Within a span of few days of acquiring Fortify, HP struck again by acquiring Denver-based Stratavia for an undisclosed sum. Stratavia specializes in stack automation for physical, virtual, and cloud infrastructure. According to HP, these solutions will help its customers simplify application deployment and management in hybrid IT environments, which consist of on-premise, off-premise, physical and virtual environments.

    3PAR (Acquired in September 2010)
    The mother of all acquisitions this year was that of 3PAR by HP. This acquisition was all over the news considering the bidding and counter-bidding efforts between HP and Dell. It all started when Dell announced that it would acquire 3PAR for $1.5 billion and HP jumped in to the fray with its $1.6 billion counter-bid. Following HP’s offer, Dell raised its bid to $1.6 billion, which HP countered with its $1.8 billion offer. However, within hours of Dell managing to match this price, HP increased its offer to $ 2 billion. This time instead of only matching HP’s bid, Dell actually upped its bid to $ 2.1 billion. But, once again HP, with its too strong to resist bid of $ 2.35 billion managed to grab 3PAR. The final amount paid by HP was 10 times more than 3PAR’s revenue for 2009.

    3PAR’s acquisition caused many to comment that HP had overbid for a company that had not made any profits since it went public back in 2007. If you too feel what made HP shell out this huge amount, the simple answer is cloud computing. With cloud computing gaining prominence by the day, HP did not want lose its share of pie in this space. As a provider of utility storage for both public as well as private cloud, 3PAR is important for HP as it gives the latter a competitive edge in the cloud storage space. By buying 3PAR, HP can now combine 3PAR’s virtualized storage solutions with its own, thereby offering an unparalleled storage, server, and networking portfolio.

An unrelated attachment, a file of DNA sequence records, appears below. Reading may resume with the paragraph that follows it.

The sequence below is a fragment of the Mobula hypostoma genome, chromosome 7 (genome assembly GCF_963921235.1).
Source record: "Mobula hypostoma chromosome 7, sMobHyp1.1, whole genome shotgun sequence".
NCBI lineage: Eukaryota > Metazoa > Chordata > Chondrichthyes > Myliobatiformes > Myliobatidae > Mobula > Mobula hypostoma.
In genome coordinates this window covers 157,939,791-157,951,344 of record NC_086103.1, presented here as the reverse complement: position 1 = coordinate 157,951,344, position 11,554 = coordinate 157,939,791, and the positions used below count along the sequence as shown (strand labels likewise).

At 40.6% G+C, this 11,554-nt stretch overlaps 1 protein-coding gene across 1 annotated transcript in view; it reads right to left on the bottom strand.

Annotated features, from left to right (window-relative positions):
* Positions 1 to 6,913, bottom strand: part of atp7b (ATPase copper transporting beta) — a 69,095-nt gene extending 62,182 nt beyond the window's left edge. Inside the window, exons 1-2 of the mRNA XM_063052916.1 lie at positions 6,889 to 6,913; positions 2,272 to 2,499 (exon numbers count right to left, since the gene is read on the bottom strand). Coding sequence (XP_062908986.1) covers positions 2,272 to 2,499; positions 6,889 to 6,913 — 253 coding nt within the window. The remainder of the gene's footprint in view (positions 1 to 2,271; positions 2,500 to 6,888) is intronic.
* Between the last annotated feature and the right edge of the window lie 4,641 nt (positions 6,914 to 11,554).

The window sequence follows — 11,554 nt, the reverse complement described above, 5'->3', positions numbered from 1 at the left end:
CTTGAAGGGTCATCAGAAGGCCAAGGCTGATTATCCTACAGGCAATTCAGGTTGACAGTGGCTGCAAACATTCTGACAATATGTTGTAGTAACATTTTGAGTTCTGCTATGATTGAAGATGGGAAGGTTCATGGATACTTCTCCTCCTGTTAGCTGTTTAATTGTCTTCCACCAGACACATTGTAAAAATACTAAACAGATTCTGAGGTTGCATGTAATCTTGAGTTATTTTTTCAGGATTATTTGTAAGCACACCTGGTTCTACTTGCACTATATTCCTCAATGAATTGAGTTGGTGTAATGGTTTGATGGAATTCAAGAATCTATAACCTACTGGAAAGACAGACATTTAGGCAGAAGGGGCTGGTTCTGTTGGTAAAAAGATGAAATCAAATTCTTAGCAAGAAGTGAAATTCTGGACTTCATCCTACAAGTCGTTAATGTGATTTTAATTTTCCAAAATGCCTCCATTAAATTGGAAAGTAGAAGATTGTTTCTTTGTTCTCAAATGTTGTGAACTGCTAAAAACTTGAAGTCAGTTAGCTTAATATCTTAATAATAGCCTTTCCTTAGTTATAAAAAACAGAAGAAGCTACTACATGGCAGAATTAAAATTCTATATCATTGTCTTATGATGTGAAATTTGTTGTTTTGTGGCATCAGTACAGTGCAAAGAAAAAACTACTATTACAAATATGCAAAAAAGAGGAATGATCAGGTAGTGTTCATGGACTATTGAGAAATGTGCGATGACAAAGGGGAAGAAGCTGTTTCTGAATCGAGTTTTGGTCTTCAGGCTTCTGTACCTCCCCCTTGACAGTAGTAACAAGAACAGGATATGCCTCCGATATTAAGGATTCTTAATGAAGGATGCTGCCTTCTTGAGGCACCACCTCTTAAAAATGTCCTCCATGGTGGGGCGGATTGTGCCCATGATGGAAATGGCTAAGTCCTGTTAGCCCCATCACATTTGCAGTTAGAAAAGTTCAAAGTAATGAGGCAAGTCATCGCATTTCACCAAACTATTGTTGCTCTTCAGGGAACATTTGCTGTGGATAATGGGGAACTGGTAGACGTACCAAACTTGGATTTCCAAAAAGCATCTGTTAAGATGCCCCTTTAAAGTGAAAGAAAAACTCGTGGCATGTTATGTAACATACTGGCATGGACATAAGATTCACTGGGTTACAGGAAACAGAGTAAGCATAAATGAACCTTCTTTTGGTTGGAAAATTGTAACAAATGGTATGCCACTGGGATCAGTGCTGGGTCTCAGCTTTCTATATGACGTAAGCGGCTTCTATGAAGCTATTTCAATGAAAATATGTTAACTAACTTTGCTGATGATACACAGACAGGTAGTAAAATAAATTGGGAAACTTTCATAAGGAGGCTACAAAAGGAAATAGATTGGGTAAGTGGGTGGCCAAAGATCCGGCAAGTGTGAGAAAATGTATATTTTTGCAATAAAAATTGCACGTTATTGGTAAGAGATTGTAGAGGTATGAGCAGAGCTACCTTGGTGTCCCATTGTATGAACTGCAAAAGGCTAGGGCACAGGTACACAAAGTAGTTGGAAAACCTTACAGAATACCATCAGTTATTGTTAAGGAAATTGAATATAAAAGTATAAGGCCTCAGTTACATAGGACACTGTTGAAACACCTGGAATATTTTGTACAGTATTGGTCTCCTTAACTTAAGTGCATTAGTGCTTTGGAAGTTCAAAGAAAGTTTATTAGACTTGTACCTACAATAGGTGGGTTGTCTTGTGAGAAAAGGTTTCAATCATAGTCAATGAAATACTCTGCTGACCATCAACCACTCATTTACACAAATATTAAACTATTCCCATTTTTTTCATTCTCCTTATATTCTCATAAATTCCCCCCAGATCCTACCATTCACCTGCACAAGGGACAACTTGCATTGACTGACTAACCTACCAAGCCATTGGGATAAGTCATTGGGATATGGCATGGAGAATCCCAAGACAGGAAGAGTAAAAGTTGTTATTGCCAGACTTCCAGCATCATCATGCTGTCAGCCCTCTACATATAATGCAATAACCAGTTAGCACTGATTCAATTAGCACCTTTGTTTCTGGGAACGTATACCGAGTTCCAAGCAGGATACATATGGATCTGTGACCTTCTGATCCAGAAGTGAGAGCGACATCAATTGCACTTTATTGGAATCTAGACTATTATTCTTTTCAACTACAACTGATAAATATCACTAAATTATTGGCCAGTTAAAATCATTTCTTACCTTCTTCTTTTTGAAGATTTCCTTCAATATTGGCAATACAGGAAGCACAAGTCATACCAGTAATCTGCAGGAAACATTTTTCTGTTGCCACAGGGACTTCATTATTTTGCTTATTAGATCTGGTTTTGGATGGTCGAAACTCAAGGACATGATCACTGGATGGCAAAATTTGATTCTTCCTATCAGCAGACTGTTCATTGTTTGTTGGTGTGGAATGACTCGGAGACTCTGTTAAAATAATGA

ArcSight (Acquired in September 2010)
    Post its acquisition of Fortify, HP felt that it further needed to strengthen its security offerings, especially in the cloud, and as a result spent $1.5 billion to buy ArcSight, an enterprise security management provider. HP believes that the combination of ArcSight’s security products and its own will provide businesses the ability to proactively monitor real-time events, assess risks and respond quickly to threats.

    HP’s six acquisitions this year shows that the firm is determined be a strong player in the growing mobile and cloud space. While there are already established players in these segments, it will be interesting to see how HP manages to take on Android, Apple and RIM on the mobile front and CA and EMC in the cloud space.

    HP, the dark horse of 2010 - CXOtoday.com
  2. DSPKweb's Avatar
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    #2  
    Here's to 2011 and hoping they put everything together and become a juggernaut in the industry, cranking out great pieces of technology every couple of months and redefining what the market should be.